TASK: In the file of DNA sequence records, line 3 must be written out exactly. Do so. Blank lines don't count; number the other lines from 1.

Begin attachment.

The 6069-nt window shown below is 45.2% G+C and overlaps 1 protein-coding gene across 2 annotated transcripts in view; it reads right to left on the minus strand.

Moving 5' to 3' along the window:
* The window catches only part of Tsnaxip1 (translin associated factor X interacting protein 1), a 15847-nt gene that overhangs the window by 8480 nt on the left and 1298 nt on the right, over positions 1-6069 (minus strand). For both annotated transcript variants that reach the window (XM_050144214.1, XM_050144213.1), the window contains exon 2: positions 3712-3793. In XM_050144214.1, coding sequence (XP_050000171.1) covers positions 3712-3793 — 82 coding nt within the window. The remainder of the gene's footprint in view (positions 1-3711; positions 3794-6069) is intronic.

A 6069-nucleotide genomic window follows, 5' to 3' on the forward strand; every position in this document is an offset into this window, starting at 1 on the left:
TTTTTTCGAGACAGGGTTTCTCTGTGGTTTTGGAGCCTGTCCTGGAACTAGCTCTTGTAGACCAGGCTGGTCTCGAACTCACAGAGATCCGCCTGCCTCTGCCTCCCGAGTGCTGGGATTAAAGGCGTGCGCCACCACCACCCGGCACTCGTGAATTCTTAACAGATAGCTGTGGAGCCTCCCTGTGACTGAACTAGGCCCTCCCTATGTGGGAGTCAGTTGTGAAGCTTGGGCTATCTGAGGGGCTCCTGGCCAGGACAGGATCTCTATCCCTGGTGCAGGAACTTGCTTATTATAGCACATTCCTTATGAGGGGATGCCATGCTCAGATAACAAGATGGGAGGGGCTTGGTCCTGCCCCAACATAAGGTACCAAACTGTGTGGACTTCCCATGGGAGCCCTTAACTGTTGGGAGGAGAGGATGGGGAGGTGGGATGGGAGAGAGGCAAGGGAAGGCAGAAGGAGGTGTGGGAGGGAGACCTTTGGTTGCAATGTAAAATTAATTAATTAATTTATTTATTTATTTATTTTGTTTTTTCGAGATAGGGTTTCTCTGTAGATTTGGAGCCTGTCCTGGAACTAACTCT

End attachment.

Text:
* The window catches only part of Tsnaxip1 (translin associated factor X interacting protein 1), a 15847-nt gene that overhangs the window by 8480 nt on the left and 1298 nt on the right, over positions 1-6069 (minus strand). For both annotated transcript variants that reach the window (XM_050144214.1, XM_050144213.1), the window contains exon 2: positions 3712-3793. In XM_050144214.1, coding sequence (XP_050000171.1) covers positions 3712-3793 — 82 coding nt within the window. The remainder of the gene's footprint in view (positions 1-3711; positions 3794-6069) is intronic.